How to get back on track after an expensive weekend

Starting a regular budget It is one of the best things you can do to improve your overall financial health. But one of the most important ways to stay financially disciplined is to stick to your budget. This is one of the hardest things to do, and anyone who tells you they’re not over budget will likely lie. If you’ve had an expensive day or weekend where you fell off the budget bandwagon, here are some tips to help you get back on track.

no one is perfect

The first thing to remember is that no one is perfect. Again, it’s possible that no one in the world sticks to their budget 100% of the time. The thing to remember if you have an expensive weekend is that the worst thing you can do is take it as an excuse to wipe out your budget completely and go back to just solving it.

Instead, your best bet is to take a deep breath, acknowledge what happened and start over again moving forward. Depending on how much of your budget you’ve spent, it may make sense to either try to adjust/calculate it or acknowledge it and move forward with a clean slate.

Treat the root cause or causes

There could be several reasons why your budget may be inflated:

  • Spend the weekend eating or drinking with friends
  • Extra money spent on gas or hotels from a road trip
  • Spend more than you expected while on vacation
  • impulse shopping
  • etc.

If it’s out of your budget once or twice, it’s not a huge deal. If you find that it happens more regularly, it may make sense to take a look and see if you can spot any of the root causes of your behaviour.

Does spending time in certain places or with certain people make you spend more than you want to? Or is there another common scenario you can identify? If so, you may want to modify your behavior accordingly. It is much easier to go over your budget in the heat of the moment than if you plan to get away from tempting situations.

Some helpful tips to get back on the right track

Deciding how you want to get back on track depends on the situation and how far out of your budget you are. If you’re spending on a $500 suit for your $50 a month clothing budget, it probably doesn’t make sense not to wear clothes for the next nine months to make up for it. This could be a situation where you borrow a bit from other categories, such as restaurants and entertainment To put yourself back in good shape to move forward.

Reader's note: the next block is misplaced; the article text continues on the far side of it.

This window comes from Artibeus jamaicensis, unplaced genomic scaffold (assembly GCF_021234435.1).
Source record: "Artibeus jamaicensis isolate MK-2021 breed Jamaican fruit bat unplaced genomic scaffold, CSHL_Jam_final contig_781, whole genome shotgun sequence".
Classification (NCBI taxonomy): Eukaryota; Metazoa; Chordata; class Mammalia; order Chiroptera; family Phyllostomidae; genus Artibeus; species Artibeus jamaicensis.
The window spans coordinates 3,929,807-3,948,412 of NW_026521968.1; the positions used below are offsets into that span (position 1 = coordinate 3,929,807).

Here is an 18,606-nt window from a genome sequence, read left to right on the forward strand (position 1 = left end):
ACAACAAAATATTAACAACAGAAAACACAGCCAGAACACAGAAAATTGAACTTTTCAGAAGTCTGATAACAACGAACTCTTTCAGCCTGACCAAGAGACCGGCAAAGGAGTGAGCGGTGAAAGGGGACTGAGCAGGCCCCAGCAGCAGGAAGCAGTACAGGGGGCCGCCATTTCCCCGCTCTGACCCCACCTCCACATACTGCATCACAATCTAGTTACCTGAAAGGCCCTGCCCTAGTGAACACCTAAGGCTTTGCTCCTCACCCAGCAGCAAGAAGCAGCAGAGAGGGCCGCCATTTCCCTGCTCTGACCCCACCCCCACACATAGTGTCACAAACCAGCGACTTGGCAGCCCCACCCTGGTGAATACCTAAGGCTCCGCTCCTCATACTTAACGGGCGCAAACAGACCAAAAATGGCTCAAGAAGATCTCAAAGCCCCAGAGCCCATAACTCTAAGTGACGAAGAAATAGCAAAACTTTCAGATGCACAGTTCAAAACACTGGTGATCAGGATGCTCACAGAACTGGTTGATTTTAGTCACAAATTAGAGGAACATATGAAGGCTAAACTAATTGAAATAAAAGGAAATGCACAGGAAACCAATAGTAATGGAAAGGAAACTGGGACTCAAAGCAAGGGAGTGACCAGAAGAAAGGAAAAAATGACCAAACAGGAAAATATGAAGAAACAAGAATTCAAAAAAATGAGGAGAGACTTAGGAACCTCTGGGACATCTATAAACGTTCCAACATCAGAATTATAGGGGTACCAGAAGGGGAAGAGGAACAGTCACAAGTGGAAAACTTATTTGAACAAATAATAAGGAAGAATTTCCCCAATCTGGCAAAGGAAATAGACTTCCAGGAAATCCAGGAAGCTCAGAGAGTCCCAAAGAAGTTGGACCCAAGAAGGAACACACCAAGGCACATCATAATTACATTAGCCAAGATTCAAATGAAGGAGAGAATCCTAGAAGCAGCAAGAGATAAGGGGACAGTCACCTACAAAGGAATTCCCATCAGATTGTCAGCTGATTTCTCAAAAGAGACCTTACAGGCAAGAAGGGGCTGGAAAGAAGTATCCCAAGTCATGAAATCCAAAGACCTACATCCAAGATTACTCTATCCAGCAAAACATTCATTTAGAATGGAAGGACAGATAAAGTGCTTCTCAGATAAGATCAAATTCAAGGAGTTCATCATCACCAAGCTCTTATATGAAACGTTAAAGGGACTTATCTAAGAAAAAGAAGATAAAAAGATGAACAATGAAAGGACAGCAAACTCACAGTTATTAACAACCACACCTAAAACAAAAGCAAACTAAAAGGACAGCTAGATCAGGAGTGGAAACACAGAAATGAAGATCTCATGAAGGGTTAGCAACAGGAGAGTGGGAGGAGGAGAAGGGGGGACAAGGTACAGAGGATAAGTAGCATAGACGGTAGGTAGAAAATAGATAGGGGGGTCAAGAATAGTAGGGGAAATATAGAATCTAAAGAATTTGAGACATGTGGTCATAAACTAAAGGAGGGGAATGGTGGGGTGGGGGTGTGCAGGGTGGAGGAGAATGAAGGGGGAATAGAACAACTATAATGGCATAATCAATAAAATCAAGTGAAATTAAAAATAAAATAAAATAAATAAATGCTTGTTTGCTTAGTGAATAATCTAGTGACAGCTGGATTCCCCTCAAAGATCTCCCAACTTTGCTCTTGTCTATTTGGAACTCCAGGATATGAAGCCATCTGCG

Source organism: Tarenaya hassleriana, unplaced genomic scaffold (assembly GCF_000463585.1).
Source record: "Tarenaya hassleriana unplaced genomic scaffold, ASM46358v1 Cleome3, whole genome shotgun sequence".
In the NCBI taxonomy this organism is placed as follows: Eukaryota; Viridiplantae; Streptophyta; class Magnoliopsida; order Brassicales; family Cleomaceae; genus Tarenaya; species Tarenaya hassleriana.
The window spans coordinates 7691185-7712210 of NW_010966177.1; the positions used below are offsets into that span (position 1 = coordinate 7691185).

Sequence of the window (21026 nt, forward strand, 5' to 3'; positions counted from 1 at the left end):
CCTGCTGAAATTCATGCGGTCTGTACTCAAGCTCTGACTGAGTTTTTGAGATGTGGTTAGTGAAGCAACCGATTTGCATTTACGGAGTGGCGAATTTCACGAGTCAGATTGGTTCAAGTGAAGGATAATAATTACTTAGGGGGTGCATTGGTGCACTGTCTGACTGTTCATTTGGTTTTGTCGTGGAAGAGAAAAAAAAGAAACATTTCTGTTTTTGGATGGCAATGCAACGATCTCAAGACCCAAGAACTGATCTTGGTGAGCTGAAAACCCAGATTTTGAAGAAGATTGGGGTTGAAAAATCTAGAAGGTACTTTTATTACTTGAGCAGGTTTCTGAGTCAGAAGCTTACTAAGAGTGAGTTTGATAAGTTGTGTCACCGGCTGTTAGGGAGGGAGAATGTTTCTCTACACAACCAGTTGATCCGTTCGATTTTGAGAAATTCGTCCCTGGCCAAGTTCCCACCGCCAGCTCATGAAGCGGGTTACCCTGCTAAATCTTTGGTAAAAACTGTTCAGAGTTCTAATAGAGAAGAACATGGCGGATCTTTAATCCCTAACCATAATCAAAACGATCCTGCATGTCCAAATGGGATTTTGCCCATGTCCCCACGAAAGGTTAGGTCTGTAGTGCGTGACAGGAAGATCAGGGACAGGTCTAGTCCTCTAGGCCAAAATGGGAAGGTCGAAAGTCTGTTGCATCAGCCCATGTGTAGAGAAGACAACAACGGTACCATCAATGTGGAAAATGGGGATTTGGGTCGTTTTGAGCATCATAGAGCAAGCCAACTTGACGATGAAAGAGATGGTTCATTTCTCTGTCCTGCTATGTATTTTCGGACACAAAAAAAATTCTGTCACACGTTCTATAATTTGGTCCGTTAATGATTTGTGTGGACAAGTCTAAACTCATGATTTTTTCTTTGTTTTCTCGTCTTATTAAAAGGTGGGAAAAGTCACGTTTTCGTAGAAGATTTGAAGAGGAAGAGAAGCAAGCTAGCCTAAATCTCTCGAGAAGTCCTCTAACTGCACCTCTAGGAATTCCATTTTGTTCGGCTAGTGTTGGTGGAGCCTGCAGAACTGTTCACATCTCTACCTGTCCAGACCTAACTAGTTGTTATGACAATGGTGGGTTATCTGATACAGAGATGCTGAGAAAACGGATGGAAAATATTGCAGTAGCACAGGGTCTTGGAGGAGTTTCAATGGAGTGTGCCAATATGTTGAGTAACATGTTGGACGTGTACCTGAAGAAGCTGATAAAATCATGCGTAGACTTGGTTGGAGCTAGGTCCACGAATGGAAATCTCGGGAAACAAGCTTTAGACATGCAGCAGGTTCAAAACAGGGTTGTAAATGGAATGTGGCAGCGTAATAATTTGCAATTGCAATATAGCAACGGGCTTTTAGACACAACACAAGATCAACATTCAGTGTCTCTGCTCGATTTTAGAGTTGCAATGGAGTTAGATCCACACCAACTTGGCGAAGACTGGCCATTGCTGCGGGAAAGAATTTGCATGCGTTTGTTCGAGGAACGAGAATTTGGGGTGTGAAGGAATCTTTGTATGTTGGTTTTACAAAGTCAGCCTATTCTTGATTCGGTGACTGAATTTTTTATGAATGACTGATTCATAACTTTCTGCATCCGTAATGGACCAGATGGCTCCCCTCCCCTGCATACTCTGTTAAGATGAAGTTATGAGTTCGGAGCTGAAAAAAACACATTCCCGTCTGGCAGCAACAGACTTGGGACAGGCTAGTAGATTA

If the problem is smaller as you just spent a little more than you intended, you might consider making some small adjustments to your life until the next month or salary. Things like preparing meals at home, cycling, using public transportation instead of driving, returning packages you’ve been putting off or selling unused items may give your budget a little extra money and energy.

Pro tip: keep your financial goals in mind. Set goals in the Mint app so you can monitor your progress and stay on track.

Remember – it’s a marathon, not a sprint

Above all else, remember that your journey to financial freedom and stability is a marathon, not a sprint. Whether you are trying to get out of debt, build savings, or prepare for retirement, your overall success will not be affected by the results of one week, one month, or even one year of spending.

Instead, it will be small changes in behavior, compounded over decades, that will make a difference. It’s cliched to talk about how Skip your daily coffee It’s going to turn into thousands of dollars in the future, but there’s some truth to that. Take a long look and find out how you can make some of these small, simple changes. Simple behavioral changes that already fit into your daily routine are more likely to persist.

bottom line

We all make mistakes, and spending within your budget is no different. No matter how long you’ve kept the budget, you’ll likely find that there will be times when you (intentionally or unintentionally) break the bank. When that happens, it’s a good idea to take a long-term view and recommit to maintaining your budget. Tomorrow is another day, and another opportunity to take a step toward a life of financial freedom and stability.

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Dan Miller (74 posts)

Dan Miller is a freelance writer and founder of, a site that helps families travel free/cheap. His main base is in Cincinnati, but he tries to travel around the world as much as possible with his wife and six children.


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